Quality Scan: Articulating Arms Can Enhance
From automobiles to consumer goods, the technologies used to manufacture products "faster, cheaper, better" must consistently add value to the process or fall by the wayside. Over 25 years ago, the articulating arm made its debut on the shop floor. Once an unusual tool with limited use, today's articulating arm is an engine of innovation for inspection and reverse-engineering applications performed at companies ranging from the largest aircraft manufacturers to the smallest job shop.
Hardware is only one aspect of articulating arm evolution. Inspection software and the quality control process have come a long way in the past decade. Early portable CMM software only provided discrete distance/position data for the metrologist. Real-time surface inspection software had its rise in the mid 1990s. This development allowed the use of a CAD model as the nominal. A user can simply touch areas of a machined, forged, or molded part with the arm's probe, and compare the measured features to the related CAD model in real-time.
What does all this innovation mean for the industrial marketplace? First, in-place measurement. By melding portable CMMs into production operations, articulating arm technology takes quality assurance to the shop floor. Second, affordability. Articulating arms are priced less than half of what they were in the 1980s. And last, regularity in inspection routines. Articulating arms continue to replace more checking fixtures in machine shops, and perform more on-machine inspections.
Integration with other metrology vehicles such as laser scanners now extends the utility of the articulating arm. Modern scanners can return more than 400,000 points per second. A technician can use a hand-held scanner to "paint" an object, and extract data for reverse-engineering applications. Or a manufacturer can fully scan and inspect a complete part during the "build" process needing only a holding fixture. Not only large companies use this equipment. In an era of increasing aftermarket design and manufacturing, small custom shops are utilizing the same technologies to replace or augment traditional hand-modeling techniques.
Now constructed of newer, lighter materials, the articulating arm integrates the latest electronics and encoders, Wi-Fi, and cable-free operation based on long-life batteries, and can be moved from job site to job site. Its long-range wireless capability enables large-scale inspection, and the arm can also transmit data to other systems.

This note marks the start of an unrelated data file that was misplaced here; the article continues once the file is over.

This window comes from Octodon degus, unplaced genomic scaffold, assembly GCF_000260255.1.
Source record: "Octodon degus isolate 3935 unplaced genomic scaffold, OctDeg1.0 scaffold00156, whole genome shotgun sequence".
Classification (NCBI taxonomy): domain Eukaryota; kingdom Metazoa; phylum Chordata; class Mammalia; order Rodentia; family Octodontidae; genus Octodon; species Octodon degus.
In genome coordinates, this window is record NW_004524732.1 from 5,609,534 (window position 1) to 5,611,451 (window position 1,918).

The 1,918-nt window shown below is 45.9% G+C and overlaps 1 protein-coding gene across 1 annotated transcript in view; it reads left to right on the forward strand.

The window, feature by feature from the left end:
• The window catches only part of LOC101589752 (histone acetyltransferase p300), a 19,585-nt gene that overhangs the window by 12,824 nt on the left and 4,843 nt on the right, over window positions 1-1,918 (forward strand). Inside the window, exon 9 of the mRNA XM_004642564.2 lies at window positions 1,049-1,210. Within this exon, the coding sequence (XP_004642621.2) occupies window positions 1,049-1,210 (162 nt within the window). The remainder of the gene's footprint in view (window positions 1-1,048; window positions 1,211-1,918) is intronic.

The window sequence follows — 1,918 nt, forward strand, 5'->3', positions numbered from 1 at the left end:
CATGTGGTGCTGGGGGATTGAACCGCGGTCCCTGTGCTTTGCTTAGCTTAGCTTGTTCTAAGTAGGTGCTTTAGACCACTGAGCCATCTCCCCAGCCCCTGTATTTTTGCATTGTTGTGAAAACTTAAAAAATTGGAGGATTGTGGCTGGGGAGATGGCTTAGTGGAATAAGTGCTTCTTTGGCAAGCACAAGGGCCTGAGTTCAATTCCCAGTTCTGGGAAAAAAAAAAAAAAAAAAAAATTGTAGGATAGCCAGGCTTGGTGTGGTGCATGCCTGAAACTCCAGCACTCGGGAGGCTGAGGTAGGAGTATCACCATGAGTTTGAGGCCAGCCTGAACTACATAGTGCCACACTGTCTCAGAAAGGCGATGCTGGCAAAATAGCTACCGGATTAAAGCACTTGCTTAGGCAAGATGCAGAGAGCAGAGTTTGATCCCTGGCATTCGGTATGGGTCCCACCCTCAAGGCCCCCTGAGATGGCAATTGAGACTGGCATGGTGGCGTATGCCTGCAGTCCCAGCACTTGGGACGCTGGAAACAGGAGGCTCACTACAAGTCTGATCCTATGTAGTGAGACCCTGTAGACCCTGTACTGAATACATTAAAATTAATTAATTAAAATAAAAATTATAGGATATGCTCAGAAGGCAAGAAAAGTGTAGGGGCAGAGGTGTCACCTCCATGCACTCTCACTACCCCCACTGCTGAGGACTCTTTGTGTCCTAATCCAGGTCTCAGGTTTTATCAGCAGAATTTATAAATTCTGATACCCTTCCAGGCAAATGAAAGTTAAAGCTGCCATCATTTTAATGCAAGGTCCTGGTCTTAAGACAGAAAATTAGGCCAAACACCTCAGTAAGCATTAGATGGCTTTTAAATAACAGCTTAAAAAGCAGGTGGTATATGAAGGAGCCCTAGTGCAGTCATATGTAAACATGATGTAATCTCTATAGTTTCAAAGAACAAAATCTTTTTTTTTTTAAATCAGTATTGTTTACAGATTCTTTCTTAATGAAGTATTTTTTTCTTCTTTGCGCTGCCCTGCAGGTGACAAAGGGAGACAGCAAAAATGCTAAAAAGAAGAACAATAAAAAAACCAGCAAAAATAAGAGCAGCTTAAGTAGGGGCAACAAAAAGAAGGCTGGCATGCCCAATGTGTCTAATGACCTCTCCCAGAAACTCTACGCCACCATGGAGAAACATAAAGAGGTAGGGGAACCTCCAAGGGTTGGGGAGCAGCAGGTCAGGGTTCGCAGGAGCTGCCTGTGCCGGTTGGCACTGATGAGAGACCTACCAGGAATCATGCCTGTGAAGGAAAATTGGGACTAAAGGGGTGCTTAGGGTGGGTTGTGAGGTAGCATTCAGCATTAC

In recent years, the fusion of large-volume inspection with portable CMMs has opened the door to seamless inspection data within a single coordinate system for parts and assemblies up to the size of a small aircraft. Current integration work continues to combine articulating arm technology with advanced measurement systems such as laser-tracking systems, multisensor systems, and photogrammetry.
The articulating arm was designed to mimic the human arm and hand. Its main contribution to improving part quality lies within its ability to reach around, underneath, and inside a part "in-place" to precisely measure areas other metrology devices cannot. This flexibility eliminates part handling, repositioning on fixtures, and multiple machine setups.
Verifying part quality with hard gages and layouts often ends in less than satisfactory results. These tools do not support part design changes readily, which is certainly a drawback in today's digital manufacturing realm. In contrast, using an arm to capture 3-D coordinates from a machined part results in high-value data—data that can be evaluated instantly and used for troubleshooting or to make design changes.
The integration of arm-scanning technologies with analysis software enables users to implement better QA practices for early detection of inconsistencies in forging, machining, and other upstream manufacturing processes. These technologies enable on-demand reverse engineering and data comparison to master CAD models to help reduce scrap rates, and in some cases, can significantly decrease setup time for inspection.
This article was first published in the December 2007 edition of Manufacturing Engineering magazine.